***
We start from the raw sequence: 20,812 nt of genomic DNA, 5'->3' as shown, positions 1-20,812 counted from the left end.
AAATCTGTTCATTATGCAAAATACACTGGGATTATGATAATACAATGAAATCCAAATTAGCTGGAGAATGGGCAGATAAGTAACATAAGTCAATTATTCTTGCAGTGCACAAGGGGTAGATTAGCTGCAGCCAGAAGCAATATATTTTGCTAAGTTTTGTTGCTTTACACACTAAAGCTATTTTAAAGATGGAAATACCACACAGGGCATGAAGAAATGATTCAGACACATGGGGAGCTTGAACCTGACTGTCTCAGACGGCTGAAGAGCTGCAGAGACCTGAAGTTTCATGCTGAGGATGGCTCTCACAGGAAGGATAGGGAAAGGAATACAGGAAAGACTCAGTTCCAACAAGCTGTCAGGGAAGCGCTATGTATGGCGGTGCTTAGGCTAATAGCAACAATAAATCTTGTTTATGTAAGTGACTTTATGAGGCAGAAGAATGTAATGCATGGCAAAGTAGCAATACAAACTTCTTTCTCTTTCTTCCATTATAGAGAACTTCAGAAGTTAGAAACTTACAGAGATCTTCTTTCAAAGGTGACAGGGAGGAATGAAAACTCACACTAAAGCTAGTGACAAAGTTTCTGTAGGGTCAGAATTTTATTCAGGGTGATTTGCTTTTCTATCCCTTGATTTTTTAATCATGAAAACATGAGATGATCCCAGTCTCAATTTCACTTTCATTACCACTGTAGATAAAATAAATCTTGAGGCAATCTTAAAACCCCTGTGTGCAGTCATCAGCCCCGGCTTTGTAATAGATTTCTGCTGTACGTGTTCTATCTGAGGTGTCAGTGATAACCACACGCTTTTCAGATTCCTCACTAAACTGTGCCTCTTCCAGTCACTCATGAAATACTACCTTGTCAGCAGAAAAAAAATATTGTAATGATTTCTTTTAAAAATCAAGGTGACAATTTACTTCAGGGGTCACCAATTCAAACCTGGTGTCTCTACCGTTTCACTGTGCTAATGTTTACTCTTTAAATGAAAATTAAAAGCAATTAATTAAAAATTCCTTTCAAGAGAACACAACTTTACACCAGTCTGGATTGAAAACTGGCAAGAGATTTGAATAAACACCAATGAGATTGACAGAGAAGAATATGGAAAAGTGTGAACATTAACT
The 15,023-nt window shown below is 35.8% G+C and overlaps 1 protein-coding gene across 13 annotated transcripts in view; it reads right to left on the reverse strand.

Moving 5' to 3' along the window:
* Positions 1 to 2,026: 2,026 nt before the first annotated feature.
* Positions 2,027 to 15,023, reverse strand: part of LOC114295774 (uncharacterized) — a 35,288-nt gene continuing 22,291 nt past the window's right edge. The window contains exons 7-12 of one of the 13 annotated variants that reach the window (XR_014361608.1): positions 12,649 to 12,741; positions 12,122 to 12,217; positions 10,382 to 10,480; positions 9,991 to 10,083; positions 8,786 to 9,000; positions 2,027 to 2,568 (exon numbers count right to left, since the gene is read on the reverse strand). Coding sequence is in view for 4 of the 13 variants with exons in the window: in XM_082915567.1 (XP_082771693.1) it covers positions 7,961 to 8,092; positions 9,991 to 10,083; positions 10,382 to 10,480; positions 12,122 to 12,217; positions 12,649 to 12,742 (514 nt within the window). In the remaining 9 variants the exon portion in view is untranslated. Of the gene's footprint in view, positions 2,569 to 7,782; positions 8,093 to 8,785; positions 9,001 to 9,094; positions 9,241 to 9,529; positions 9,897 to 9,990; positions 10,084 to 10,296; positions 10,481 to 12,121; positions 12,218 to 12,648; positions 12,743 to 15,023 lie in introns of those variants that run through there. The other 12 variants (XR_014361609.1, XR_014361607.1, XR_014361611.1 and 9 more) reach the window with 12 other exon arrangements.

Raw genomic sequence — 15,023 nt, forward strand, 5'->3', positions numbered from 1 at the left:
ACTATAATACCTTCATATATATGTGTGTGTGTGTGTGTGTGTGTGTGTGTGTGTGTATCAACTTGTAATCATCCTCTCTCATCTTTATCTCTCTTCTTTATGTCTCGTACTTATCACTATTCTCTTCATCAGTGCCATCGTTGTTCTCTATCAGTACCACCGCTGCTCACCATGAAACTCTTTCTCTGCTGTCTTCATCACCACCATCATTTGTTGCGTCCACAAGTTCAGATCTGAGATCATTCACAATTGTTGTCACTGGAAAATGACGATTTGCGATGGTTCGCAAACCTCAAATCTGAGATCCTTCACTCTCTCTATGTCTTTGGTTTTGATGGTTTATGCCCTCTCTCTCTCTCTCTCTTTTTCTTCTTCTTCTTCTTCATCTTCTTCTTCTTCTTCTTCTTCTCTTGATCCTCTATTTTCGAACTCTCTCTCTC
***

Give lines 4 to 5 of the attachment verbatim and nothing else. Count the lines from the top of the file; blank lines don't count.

Moving 5' to 3' along the window:
* Positions 1 to 2,026: 2,026 nt before the first annotated feature.